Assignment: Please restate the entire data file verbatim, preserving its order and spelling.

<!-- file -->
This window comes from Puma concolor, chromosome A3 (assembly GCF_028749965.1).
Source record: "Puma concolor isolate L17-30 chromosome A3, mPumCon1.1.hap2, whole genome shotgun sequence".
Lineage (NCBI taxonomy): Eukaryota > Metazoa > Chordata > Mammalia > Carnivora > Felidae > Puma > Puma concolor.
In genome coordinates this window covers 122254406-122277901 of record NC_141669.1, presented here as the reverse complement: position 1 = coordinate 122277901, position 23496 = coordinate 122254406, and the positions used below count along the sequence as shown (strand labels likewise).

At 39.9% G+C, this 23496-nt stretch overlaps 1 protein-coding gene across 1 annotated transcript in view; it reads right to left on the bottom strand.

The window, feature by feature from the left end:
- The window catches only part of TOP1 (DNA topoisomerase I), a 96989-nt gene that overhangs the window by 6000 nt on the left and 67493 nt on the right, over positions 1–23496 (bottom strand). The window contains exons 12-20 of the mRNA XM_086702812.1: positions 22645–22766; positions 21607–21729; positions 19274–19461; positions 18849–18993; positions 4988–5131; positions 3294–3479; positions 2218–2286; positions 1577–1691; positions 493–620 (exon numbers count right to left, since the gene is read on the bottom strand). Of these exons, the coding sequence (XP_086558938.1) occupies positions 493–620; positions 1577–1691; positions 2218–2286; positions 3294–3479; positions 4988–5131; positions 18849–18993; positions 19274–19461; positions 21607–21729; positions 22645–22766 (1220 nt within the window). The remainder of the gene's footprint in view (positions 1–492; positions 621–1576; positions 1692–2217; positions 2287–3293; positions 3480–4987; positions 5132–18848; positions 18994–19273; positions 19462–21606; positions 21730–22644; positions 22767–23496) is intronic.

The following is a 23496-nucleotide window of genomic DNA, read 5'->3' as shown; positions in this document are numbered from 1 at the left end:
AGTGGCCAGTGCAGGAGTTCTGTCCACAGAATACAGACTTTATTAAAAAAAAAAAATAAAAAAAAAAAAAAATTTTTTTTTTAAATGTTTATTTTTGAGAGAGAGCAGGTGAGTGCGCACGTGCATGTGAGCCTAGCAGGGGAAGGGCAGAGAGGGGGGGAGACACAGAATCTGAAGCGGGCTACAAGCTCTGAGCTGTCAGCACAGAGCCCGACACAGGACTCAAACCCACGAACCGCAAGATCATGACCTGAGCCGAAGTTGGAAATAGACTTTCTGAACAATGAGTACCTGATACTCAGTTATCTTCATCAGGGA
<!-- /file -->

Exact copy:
This window comes from Puma concolor, chromosome A3 (assembly GCF_028749965.1).
Source record: "Puma concolor isolate L17-30 chromosome A3, mPumCon1.1.hap2, whole genome shotgun sequence".
Lineage (NCBI taxonomy): Eukaryota > Metazoa > Chordata > Mammalia > Carnivora > Felidae > Puma > Puma concolor.
In genome coordinates this window covers 122254406-122277901 of record NC_141669.1, presented here as the reverse complement: position 1 = coordinate 122277901, position 23496 = coordinate 122254406, and the positions used below count along the sequence as shown (strand labels likewise).

At 39.9% G+C, this 23496-nt stretch overlaps 1 protein-coding gene across 1 annotated transcript in view; it reads right to left on the bottom strand.

The window, feature by feature from the left end:
- The window catches only part of TOP1 (DNA topoisomerase I), a 96989-nt gene that overhangs the window by 6000 nt on the left and 67493 nt on the right, over positions 1–23496 (bottom strand). The window contains exons 12-20 of the mRNA XM_086702812.1: positions 22645–22766; positions 21607–21729; positions 19274–19461; positions 18849–18993; positions 4988–5131; positions 3294–3479; positions 2218–2286; positions 1577–1691; positions 493–620 (exon numbers count right to left, since the gene is read on the bottom strand). Of these exons, the coding sequence (XP_086558938.1) occupies positions 493–620; positions 1577–1691; positions 2218–2286; positions 3294–3479; positions 4988–5131; positions 18849–18993; positions 19274–19461; positions 21607–21729; positions 22645–22766 (1220 nt within the window). The remainder of the gene's footprint in view (positions 1–492; positions 621–1576; positions 1692–2217; positions 2287–3293; positions 3480–4987; positions 5132–18848; positions 18994–19273; positions 19462–21606; positions 21730–22644; positions 22767–23496) is intronic.

The following is a 23496-nucleotide window of genomic DNA, read 5'->3' as shown; positions in this document are numbered from 1 at the left end:
AGTGGCCAGTGCAGGAGTTCTGTCCACAGAATACAGACTTTATTAAAAAAAAAAAATAAAAAAAAAAAAAAATTTTTTTTTTAAATGTTTATTTTTGAGAGAGAGCAGGTGAGTGCGCACGTGCATGTGAGCCTAGCAGGGGAAGGGCAGAGAGGGGGGGAGACACAGAATCTGAAGCGGGCTACAAGCTCTGAGCTGTCAGCACAGAGCCCGACACAGGACTCAAACCCACGAACCGCAAGATCATGACCTGAGCCGAAGTTGGAAATAGACTTTCTGAACAATGAGTACCTGATACTCAGTTATCTTCATCAGGGA